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Ashwagandha and Integrative Oncology
Date 11-30-2007
HC# 020372-341
Keywords:
Ashwagandha (Withania somnifera)
Oncology
Re:

Winter M. Ancient medicine, modern use: Withania somnifera and its potential role in integrative oncology Alt Med Rev. 2006;11(4):269-277.

Ashwagandha (Withania somnifera) has been used for centuries in Ayurvedic medicine to increase longevity and vitality.1 Western research supports its polypharmaceutical use, confirming antioxidant, anti-inflammatory, immune-modulating, and antistress properties in the whole plant extract and several separate constituents.2 The author reviews the literature pertaining to ashwagandha and its botanical constituents as antitumor agents and its use in conjunction with radiation and chemotherapy treatment.

The review was limited to books and articles published in English and indexed on the MEDLINE and EBSCO medical databases. Keywords used were Withania somnifera, Dunal, ashwagandha (including alternate spellings), winter cherry, Indian ginseng, withanolide, glycowithanolide, withaferin, and rasayana. Of the 218 articles about the herb identified, 55 pertain directly to its antitumor actions or explore its effects when administered concomitantly with radiation and/or chemotherapy.

Both in vivo and in vitro research attest to the cytotoxic and antitumor potential of ashwagandha. The author cites a study in which osteogenic sarcoma and breast carcinoma cell lines were treated with 3-24 μg/mL aqueous leaf powder extract of ashwagandha. Study results revealed that the cells treated with ashwagandha showed reduced proliferation compared with controls. The same cells exposed to high oxidative stress via a high-glucose medium or exposure to H2O2 were actually more susceptible to the effects of oxidative damage after treatment with the ashwagandha extract. This suggests that ashwagandha has an antiproliferative effect, but not an antioxidant effect, on human tumor cells.

In vivo research on ashwagandha as an antitumor agent confirms its usefulness in slowing tumor growth and increasing survival time, says the author.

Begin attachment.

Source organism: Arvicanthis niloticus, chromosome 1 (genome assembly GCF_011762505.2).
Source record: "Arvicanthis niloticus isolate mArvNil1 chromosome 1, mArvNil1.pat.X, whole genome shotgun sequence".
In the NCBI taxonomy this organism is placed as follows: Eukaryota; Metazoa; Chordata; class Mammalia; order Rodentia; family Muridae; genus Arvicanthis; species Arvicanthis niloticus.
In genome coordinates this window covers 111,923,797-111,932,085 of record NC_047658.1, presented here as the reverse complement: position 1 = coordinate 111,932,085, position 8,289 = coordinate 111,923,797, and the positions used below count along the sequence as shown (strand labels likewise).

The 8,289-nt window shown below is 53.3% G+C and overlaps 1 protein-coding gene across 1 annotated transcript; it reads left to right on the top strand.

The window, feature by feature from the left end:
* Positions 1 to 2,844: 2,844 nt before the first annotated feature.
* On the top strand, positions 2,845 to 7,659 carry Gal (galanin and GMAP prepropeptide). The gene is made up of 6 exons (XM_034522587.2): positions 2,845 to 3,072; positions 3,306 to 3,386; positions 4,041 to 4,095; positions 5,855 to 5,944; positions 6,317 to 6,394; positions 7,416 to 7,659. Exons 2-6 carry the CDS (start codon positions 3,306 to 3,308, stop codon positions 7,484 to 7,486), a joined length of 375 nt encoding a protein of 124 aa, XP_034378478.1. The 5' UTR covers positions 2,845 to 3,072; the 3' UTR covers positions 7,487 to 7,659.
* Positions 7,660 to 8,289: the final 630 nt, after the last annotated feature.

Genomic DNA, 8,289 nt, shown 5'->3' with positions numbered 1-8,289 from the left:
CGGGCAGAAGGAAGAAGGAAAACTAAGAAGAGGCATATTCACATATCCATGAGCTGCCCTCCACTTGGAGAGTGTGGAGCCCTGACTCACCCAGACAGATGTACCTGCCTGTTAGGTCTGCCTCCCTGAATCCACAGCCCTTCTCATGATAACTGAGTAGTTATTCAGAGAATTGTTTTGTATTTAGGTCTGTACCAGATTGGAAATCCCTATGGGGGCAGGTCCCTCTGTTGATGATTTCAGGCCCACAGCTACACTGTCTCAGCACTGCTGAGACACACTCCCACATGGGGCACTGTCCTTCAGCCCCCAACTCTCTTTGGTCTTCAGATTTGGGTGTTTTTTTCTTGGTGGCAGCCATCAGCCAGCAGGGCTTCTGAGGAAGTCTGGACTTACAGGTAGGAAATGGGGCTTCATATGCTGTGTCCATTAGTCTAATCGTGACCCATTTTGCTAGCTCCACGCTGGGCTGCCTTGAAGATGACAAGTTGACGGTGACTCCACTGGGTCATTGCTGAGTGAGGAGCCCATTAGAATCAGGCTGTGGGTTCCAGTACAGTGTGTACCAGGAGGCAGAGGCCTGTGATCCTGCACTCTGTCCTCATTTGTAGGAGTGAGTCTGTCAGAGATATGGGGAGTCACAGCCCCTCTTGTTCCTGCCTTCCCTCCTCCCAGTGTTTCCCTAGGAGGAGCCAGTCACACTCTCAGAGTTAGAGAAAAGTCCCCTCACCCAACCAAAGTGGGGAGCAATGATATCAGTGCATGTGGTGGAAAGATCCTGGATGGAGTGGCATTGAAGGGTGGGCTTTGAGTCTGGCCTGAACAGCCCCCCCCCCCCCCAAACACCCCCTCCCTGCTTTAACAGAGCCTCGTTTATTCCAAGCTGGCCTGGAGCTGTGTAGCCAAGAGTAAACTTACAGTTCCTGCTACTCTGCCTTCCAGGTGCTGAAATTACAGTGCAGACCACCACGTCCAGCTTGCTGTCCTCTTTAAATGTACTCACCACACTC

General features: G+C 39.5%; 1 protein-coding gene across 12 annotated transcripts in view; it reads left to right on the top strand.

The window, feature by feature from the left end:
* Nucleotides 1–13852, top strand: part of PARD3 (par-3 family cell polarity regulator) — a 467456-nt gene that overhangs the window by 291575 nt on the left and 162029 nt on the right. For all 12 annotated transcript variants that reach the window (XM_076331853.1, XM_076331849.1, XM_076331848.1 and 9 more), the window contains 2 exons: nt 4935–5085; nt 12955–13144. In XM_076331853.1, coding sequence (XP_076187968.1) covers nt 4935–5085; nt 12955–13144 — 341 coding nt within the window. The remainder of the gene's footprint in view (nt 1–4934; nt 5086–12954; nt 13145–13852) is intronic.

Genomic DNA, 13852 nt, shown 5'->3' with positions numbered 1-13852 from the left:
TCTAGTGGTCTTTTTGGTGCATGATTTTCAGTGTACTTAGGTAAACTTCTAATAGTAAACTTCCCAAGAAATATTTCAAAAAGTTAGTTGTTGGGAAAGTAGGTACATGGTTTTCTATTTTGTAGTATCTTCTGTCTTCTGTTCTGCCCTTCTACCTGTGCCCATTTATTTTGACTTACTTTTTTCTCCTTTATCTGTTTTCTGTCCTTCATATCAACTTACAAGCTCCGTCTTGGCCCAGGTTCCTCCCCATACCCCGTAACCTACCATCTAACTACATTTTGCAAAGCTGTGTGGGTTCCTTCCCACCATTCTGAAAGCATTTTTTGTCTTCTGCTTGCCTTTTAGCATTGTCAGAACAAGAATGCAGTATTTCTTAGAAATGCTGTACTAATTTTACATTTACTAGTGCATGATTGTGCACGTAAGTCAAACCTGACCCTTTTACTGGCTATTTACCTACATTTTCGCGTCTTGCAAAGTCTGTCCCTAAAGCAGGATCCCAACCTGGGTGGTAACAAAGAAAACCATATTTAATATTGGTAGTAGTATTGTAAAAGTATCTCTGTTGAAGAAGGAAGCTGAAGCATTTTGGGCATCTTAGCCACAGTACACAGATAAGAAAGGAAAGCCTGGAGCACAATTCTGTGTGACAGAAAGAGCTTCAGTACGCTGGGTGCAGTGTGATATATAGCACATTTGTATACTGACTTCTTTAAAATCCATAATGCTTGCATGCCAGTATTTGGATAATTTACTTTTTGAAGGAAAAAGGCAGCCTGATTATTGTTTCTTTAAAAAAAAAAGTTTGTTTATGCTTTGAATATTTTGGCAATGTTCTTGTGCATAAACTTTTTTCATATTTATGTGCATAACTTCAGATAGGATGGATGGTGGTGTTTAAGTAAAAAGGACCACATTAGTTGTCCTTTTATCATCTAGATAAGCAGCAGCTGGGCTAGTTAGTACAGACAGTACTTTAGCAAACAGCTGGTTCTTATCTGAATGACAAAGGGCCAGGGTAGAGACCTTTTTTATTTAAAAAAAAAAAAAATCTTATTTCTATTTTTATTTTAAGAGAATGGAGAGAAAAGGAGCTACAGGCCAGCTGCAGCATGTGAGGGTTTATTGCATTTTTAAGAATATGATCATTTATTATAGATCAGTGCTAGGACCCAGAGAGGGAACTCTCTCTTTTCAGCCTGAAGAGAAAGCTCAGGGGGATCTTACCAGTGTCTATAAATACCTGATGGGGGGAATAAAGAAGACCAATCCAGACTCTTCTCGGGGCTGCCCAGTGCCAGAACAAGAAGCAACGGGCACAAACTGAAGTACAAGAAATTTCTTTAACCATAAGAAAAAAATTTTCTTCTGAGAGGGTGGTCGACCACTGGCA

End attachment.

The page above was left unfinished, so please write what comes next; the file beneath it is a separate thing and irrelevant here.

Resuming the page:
The herb exhibits both antioxidant and pro-oxidant activity. Tumor-bearing animals treated with both intraperitoneal and oral doses of ashwagandha showed increased glutathione, superoxide dismutase, glutathione peroxidase, and catalase in the liver and skin.3,4 The author cites a study that suggests that ashwagandha may also mitigate unregulated cell growth via the potent tumor suppressor gene p53, which regulates cell cycle proliferation. Other antitumor mechanisms of ashwagandha include inhibition of angiogenesis, NF-κB (nuclear factor kappaB) suppression, and enhancement of the immune system.

The author cites studies showing that ashwagandha enhances the effect of radiation on tumor size and has the capacity to mitigate some side effects of the radiation therapy. For instance, in mice, ashwagandha has been shown to reduce the side effects of chemotherapeutic agents, cyclophosphamide and paclitaxel, without interfering with the tumor-reducing actions of the drugs.

Limited research has explored the possibility of mitigating doxorubicin cardiotoxicity through utilization of an herbal formula (CardiPro[r]; Square Pharmaceuticals Ltd.; Bangladesh) that includes 25 mg ashwagandha root extract. Animals receiving combination therapy demonstrated less ascites and a halving of mortality rate. The cardiotoxicity of the doxorubicin was also mitigated. Research is warranted, say the author, to establish whether WS alone could act as a cardioprotective therapy in conjunction with doxorubicin.

All the effects of ashwagandha have been demonstrated either in vitro on human cancer cell lines or in vivo on animal subjects. According to the author, no human trials have been conducted.

'Withania somnifera shows great potential as a safe and effective antineoplastic agent,' concludes the author. He suggests that more research be conducted to determine if the herb can duplicate this activity in humans and to determine an optimal dosage range for achieving the effects. 'Experienced natural medicine practitioners, working hand-in-hand with oncologists, could increase effectiveness and decrease side effects of conventional treatments with the use of Withania somnifera.'

-Shari Henson

References
1Withania somnifera monograph. Altern Med Rev. 2004;9:211-214.
2Mishra LC, Singh BB, Dagenais S. Scientific basis for the therapeutic use of Withania somnifera (ashwagandha): a review. Altern Med Rev. 2000;5:334-346.
3Davis L, Kuttan G. Effect of Withania somnifera on DMBA induced carcinogenesis. J. Ethnopharmacol. 2001;75:165-168.
4Padmavathi B, Rath PC, Rao AR, Singh RP. Roots of Withania somnifera inhibit forestomach and skin carcinogenesis in mice. Evid Based Complement Altern Med. 2005;2:99-105.